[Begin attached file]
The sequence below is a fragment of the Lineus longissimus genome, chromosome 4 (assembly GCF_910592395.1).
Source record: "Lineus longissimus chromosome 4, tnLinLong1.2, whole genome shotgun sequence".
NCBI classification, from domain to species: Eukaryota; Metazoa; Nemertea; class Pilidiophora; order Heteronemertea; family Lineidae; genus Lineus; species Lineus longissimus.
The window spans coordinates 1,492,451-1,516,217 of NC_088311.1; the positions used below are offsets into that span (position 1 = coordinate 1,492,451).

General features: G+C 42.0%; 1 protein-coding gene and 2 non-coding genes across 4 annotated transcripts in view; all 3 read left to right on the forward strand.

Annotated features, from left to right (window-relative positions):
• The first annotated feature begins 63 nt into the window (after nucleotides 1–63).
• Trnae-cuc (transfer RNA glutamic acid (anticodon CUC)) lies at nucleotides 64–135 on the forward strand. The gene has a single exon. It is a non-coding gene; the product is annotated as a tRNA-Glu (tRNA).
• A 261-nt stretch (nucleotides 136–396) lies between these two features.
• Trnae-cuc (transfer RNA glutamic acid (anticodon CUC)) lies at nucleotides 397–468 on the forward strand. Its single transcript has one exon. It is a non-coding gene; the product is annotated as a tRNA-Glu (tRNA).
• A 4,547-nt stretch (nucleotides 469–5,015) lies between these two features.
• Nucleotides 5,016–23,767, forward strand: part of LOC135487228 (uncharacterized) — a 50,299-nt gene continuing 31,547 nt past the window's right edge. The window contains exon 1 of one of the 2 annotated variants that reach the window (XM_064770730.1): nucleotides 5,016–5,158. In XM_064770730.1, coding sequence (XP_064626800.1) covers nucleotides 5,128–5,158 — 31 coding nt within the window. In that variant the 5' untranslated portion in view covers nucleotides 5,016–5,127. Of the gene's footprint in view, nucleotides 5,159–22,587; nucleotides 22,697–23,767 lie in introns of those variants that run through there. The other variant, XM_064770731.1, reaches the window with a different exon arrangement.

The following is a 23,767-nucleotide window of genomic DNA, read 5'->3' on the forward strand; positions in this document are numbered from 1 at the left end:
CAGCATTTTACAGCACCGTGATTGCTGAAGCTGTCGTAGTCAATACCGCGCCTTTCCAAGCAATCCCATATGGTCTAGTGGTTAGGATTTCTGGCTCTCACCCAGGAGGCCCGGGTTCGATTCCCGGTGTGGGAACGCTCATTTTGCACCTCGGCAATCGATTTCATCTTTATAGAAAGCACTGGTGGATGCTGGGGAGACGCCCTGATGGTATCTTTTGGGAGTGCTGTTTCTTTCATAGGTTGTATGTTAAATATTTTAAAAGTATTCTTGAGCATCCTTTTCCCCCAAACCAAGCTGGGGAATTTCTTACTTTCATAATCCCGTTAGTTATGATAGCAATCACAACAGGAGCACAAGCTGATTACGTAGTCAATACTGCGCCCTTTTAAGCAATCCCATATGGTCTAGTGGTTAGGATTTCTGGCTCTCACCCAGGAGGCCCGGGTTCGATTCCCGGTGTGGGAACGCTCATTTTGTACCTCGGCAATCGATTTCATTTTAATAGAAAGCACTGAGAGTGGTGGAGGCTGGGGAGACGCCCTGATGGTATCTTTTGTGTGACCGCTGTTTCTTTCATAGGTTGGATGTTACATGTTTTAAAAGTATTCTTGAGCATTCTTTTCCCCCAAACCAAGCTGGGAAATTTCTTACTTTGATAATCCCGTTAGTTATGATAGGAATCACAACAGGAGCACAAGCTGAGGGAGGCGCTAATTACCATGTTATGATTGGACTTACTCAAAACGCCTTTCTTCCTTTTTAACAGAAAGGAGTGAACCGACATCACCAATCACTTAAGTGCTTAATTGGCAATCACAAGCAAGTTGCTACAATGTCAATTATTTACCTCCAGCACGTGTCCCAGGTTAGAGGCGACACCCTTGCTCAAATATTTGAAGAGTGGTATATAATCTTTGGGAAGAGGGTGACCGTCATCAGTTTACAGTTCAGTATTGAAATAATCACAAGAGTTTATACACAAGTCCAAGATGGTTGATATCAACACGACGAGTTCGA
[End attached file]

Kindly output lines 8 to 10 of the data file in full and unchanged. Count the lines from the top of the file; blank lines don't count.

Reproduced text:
• Trnae-cuc (transfer RNA glutamic acid (anticodon CUC)) lies at nucleotides 64–135 on the forward strand. The gene has a single exon. It is a non-coding gene; the product is annotated as a tRNA-Glu (tRNA).
• A 261-nt stretch (nucleotides 136–396) lies between these two features.
• Trnae-cuc (transfer RNA glutamic acid (anticodon CUC)) lies at nucleotides 397–468 on the forward strand. Its single transcript has one exon. It is a non-coding gene; the product is annotated as a tRNA-Glu (tRNA).